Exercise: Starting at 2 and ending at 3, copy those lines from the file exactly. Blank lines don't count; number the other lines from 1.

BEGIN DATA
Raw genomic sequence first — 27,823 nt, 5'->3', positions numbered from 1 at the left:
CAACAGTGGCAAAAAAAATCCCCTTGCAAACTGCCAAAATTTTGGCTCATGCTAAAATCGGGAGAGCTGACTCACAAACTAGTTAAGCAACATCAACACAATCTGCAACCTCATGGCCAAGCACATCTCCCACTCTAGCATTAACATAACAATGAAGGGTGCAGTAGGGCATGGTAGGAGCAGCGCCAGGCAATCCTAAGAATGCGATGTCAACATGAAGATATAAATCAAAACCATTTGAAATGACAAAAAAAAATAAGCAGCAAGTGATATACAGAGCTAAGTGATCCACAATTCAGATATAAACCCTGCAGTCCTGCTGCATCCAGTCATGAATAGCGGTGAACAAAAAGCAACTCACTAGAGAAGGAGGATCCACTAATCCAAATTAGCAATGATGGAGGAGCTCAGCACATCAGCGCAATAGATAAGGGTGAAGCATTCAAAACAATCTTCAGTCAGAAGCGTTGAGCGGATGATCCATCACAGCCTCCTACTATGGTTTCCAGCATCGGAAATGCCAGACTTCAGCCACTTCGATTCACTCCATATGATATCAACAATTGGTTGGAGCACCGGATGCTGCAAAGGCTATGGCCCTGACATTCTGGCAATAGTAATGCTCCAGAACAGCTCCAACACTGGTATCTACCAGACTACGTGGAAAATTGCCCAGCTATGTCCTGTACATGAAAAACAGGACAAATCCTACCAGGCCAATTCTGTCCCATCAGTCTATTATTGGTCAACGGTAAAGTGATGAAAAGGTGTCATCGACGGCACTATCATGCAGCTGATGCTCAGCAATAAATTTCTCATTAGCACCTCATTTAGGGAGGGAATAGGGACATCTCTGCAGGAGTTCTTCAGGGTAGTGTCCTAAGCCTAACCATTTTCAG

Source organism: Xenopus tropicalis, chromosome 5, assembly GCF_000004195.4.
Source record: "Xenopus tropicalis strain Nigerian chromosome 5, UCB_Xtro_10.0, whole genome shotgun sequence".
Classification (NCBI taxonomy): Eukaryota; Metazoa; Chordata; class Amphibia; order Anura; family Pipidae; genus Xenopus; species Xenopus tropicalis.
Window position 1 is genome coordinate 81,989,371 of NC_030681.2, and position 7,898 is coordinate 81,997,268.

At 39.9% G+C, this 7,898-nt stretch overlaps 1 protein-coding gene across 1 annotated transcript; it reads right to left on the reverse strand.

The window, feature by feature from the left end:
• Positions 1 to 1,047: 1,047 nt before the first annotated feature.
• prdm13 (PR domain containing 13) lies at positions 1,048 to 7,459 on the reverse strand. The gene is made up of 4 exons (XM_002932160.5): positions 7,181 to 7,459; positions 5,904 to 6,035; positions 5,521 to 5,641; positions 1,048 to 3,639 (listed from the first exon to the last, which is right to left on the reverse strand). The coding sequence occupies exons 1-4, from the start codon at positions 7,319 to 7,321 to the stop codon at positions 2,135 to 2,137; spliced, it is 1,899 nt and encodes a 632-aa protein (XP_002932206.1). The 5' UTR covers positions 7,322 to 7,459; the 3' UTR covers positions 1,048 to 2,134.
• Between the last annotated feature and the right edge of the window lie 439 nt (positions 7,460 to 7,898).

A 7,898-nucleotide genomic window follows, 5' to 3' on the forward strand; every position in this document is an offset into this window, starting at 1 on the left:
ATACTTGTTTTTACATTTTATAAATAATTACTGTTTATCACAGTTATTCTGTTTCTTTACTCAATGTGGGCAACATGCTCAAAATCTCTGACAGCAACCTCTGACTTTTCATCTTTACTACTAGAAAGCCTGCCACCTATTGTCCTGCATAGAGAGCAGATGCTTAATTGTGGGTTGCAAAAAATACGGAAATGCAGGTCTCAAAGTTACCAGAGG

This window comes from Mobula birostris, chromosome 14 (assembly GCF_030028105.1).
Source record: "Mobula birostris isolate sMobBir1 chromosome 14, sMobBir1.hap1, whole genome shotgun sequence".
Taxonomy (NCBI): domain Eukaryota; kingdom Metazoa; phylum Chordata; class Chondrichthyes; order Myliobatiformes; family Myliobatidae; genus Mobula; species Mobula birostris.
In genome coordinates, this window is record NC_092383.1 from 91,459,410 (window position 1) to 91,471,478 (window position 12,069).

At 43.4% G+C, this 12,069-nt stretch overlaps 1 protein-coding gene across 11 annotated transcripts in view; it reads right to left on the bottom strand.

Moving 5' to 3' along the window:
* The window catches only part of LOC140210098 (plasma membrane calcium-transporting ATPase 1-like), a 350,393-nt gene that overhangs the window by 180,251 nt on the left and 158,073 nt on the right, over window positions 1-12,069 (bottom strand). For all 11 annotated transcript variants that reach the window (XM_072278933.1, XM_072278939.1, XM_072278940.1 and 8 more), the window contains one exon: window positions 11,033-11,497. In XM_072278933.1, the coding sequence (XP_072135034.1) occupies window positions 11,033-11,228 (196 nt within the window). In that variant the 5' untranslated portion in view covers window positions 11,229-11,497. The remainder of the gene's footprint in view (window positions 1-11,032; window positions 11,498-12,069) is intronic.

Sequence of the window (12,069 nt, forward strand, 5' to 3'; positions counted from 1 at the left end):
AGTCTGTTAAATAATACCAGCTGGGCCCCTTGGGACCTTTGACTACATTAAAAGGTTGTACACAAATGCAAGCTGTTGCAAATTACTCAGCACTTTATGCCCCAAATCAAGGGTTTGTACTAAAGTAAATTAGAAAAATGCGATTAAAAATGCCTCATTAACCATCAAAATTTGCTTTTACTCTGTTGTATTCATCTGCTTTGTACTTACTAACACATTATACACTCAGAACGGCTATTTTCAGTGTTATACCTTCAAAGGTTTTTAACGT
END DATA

CAACAGTGGCAAAAAAAATCCCCTTGCAAACTGCCAAAATTTTGGCTCATGCTAAAATCGGGAGAGCTGACTCACAAACTAGTTAAGCAACATCAACACAATCTGCAACCTCATGGCCAAGCACATCTCCCACTCTAGCATTAACATAACAATGAAGGGTGCAGTAGGGCATGGTAGGAGCAGCGCCAGGCAATCCTAAGAATGCGATGTCAACATGAAGATATAAATCAAAACCATTTGAAATGACAAAAAAAAATAAGCAGCAAGTGATATACAGAGCTAAGTGATCCACAATTCAGATATAAACCCTGCAGTCCTGCTGCATCCAGTCATGAATAGCGGTGAACAAAAAGCAACTCACTAGAGAAGGAGGATCCACTAATCCAAATTAGCAATGATGGAGGAGCTCAGCACATCAGCGCAATAGATAAGGGTGAAGCATTCAAAACAATCTTCAGTCAGAAGCGTTGAGCGGATGATCCATCACAGCCTCCTACTATGGTTTCCAGCATCGGAAATGCCAGACTTCAGCCACTTCGATTCACTCCATATGATATCAACAATTGGTTGGAGCACCGGATGCTGCAAAGGCTATGGCCCTGACATTCTGGCAATAGTAATGCTCCAGAACAGCTCCAACACTGGTATCTACCAGACTACGTGGAAAATTGCCCAGCTATGTCCTGTACATGAAAAACAGGACAAATCCTACCAGGCCAATTCTGTCCCATCAGTCTATTATTGGTCAACGGTAAAGTGATGAAAAGGTGTCATCGACGGCACTATCATGCAGCTGATGCTCAGCAATAAATTTCTCATTAGCACCTCATTTAGGGAGGGAATAGGGACATCTCTGCAGGAGTTCTTCAGGGTAGTGTCCTAAGCCTAACCATTTTCAG

Source organism: Xenopus tropicalis, chromosome 5, assembly GCF_000004195.4.